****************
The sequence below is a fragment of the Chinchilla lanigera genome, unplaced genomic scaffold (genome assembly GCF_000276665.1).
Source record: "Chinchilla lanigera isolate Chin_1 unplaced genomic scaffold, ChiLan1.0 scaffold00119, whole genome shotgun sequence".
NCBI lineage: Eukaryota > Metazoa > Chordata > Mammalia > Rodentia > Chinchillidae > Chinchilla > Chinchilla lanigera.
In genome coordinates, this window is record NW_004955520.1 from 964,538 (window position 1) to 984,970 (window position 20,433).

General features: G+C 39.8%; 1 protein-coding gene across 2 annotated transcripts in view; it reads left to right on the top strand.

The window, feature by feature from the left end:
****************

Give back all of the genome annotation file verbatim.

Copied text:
The sequence below is a fragment of the Chinchilla lanigera genome, unplaced genomic scaffold (genome assembly GCF_000276665.1).
Source record: "Chinchilla lanigera isolate Chin_1 unplaced genomic scaffold, ChiLan1.0 scaffold00119, whole genome shotgun sequence".
NCBI lineage: Eukaryota > Metazoa > Chordata > Mammalia > Rodentia > Chinchillidae > Chinchilla > Chinchilla lanigera.
In genome coordinates, this window is record NW_004955520.1 from 964,538 (window position 1) to 984,970 (window position 20,433).

General features: G+C 39.8%; 1 protein-coding gene across 2 annotated transcripts in view; it reads left to right on the top strand.

The window, feature by feature from the left end: